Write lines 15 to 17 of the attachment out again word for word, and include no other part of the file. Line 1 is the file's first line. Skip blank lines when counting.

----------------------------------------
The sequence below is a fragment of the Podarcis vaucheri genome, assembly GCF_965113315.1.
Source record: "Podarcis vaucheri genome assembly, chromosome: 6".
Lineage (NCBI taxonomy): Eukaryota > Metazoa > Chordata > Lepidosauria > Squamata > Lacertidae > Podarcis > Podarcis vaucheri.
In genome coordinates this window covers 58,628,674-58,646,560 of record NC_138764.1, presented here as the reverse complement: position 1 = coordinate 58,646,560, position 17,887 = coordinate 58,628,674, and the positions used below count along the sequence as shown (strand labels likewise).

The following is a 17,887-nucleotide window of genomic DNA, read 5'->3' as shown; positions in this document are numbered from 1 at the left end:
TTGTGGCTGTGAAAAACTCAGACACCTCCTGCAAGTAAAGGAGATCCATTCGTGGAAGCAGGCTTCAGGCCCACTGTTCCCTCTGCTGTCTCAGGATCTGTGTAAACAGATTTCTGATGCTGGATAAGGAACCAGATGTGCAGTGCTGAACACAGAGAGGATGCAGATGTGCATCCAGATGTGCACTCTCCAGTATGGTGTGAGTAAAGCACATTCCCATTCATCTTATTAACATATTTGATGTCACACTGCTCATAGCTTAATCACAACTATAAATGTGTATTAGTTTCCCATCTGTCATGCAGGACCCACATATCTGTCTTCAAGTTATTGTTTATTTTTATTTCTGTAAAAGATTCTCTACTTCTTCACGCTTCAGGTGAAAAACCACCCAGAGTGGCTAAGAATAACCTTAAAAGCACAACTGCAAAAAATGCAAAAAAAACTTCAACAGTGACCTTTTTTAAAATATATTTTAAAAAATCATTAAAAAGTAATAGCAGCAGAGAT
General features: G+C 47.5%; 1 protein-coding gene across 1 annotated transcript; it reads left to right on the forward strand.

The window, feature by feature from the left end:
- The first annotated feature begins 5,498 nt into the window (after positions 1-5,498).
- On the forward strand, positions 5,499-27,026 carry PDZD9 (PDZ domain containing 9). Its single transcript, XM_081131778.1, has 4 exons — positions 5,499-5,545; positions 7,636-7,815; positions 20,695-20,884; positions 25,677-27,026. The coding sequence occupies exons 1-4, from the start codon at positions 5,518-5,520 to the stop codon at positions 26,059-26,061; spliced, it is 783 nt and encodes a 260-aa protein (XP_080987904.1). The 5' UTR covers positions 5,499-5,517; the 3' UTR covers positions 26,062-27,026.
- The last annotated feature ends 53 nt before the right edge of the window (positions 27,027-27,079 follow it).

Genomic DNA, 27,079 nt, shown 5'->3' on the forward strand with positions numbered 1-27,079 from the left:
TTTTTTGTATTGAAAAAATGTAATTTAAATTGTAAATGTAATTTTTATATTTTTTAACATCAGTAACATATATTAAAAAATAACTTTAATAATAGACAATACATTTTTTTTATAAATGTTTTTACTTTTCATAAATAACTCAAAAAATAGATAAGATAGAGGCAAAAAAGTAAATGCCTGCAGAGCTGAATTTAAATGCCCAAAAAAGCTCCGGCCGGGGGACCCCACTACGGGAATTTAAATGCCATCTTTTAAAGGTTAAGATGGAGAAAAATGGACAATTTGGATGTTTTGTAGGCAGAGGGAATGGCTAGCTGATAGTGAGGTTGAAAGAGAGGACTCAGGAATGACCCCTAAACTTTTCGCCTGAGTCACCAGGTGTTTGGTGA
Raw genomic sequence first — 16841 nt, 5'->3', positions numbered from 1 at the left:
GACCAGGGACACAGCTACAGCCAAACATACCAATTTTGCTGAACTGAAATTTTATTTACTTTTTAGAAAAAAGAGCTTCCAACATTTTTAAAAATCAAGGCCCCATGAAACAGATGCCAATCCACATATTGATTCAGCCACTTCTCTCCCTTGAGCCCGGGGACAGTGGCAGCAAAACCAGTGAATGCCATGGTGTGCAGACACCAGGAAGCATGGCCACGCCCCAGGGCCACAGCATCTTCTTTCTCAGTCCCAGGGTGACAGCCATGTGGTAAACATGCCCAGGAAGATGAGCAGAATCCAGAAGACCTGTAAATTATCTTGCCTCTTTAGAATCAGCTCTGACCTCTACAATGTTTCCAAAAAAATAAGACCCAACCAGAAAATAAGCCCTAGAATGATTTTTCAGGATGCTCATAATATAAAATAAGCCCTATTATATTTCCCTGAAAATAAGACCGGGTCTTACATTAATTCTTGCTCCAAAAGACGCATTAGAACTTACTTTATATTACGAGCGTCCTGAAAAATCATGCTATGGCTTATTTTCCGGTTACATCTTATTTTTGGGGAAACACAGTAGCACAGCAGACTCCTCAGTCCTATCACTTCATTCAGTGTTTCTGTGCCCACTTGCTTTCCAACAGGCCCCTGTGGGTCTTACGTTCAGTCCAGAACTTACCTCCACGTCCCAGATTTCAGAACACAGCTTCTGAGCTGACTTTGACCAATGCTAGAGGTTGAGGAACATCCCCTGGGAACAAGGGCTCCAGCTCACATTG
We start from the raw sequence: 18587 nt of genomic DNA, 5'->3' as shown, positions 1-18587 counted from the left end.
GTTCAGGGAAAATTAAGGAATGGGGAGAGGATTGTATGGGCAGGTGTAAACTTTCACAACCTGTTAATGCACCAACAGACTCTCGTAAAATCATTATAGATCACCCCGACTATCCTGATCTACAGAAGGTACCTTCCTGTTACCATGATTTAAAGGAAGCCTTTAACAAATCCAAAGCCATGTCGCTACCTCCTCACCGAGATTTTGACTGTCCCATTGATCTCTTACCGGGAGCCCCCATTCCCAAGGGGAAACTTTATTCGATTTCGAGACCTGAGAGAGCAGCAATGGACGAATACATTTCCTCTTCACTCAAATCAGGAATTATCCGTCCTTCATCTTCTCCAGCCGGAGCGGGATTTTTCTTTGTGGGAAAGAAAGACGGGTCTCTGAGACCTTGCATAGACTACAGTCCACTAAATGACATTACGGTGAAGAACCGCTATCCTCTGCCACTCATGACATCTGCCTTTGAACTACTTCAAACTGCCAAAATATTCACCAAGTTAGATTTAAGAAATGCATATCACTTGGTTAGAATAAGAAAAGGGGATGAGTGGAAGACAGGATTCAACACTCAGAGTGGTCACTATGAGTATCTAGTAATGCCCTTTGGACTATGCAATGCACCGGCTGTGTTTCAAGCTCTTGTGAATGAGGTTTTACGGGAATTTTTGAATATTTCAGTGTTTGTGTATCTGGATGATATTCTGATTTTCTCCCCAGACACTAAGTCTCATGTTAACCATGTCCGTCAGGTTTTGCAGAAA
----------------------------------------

GACCAGGGACACAGCTACAGCCAAACATACCAATTTTGCTGAACTGAAATTTTATTTACTTTTTAGAAAAAAGAGCTTCCAACATTTTTAAAAATCAAGGCCCCATGAAACAGATGCCAATCCACATATTGATTCAGCCACTTCTCTCCCTTGAGCCCGGGGACAGTGGCAGCAAAACCAGTGAATGCCATGGTGTGCAGACACCAGGAAGCATGGCCACGCCCCAGGGCCACAGCATCTTCTTTCTCAGTCCCAGGGTGACAGCCATGTGGTAAACATGCCCAGGAAGATGAGCAGAATCCAGAAGACCTGTAAATTATCTTGCCTCTTTAGAATCAGCTCTGACCTCTACAATGTTTCCAAAAAAATAAGACCCAACCAGAAAATAAGCCCTAGAATGATTTTTCAGGATGCTCATAATATAAAATAAGCCCTATTATATTTCCCTGAAAATAAGACCGGGTCTTACATTAATTCTTGCTCCAAAAGACGCATTAGAACTTACTTTATATTACGAGCGTCCTGAAAAATCATGCTATGGCTTATTTTCCGGTTACATCTTATTTTTGGGGAAACACAGTAGCACAGCAGACTCCTCAGTCCTATCACTTCATTCAGTGTTTCTGTGCCCACTTGCTTTCCAACAGGCCCCTGTGGGTCTTACGTTCAGTCCAGAACTTACCTCCACGTCCCAGATTTCAGAACACAGCTTCTGAGCTGACTTTGACCAATGCTAGAGGTTGAGGAACATCCCCTGGGAACAAGGGCTCCAGCTCACATTG
We start from the raw sequence: 18587 nt of genomic DNA, 5'->3' as shown, positions 1-18587 counted from the left end.
GTTCAGGGAAAATTAAGGAATGGGGAGAGGATTGTATGGGCAGGTGTAAACTTTCACAACCTGTTAATGCACCAACAGACTCTCGTAAAATCATTATAGATCACCCCGACTATCCTGATCTACAGAAGGTACCTTCCTGTTACCATGATTTAAAGGAAGCCTTTAACAAATCCAAAGCCATGTCGCTACCTCCTCACCGAGATTTTGACTGTCCCATTGATCTCTTACCGGGAGCCCCCATTCCCAAGGGGAAACTTTATTCGATTTCGAGACCTGAGAGAGCAGCAATGGACGAATACATTTCCTCTTCACTCAAATCAGGAATTATCCGTCCTTCATCTTCTCCAGCCGGAGCGGGATTTTTCTTTGTGGGAAAGAAAGACGGGTCTCTGAGACCTTGCATAGACTACAGTCCACTAAATGACATTACGGTGAAGAACCGCTATCCTCTGCCACTCATGACATCTGCCTTTGAACTACTTCAAACTGCCAAAATATTCACCAAGTTAGATTTAAGAAATGCATATCACTTGGTTAGAATAAGAAAAGGGGATGAGTGGAAGACAGGATTCAACACTCAGAGTGGTCACTATGAGTATCTAGTAATGCCCTTTGGACTATGCAATGCACCGGCTGTGTTTCAAGCTCTTGTGAATGAGGTTTTACGGGAATTTTTGAATATTTCAGTGTTTGTGTATCTGGATGATATTCTGATTTTCTCCCCAGACACTAAGTCTCATGTTAACCATGTCCGTCAGGTTTTGCAGAAA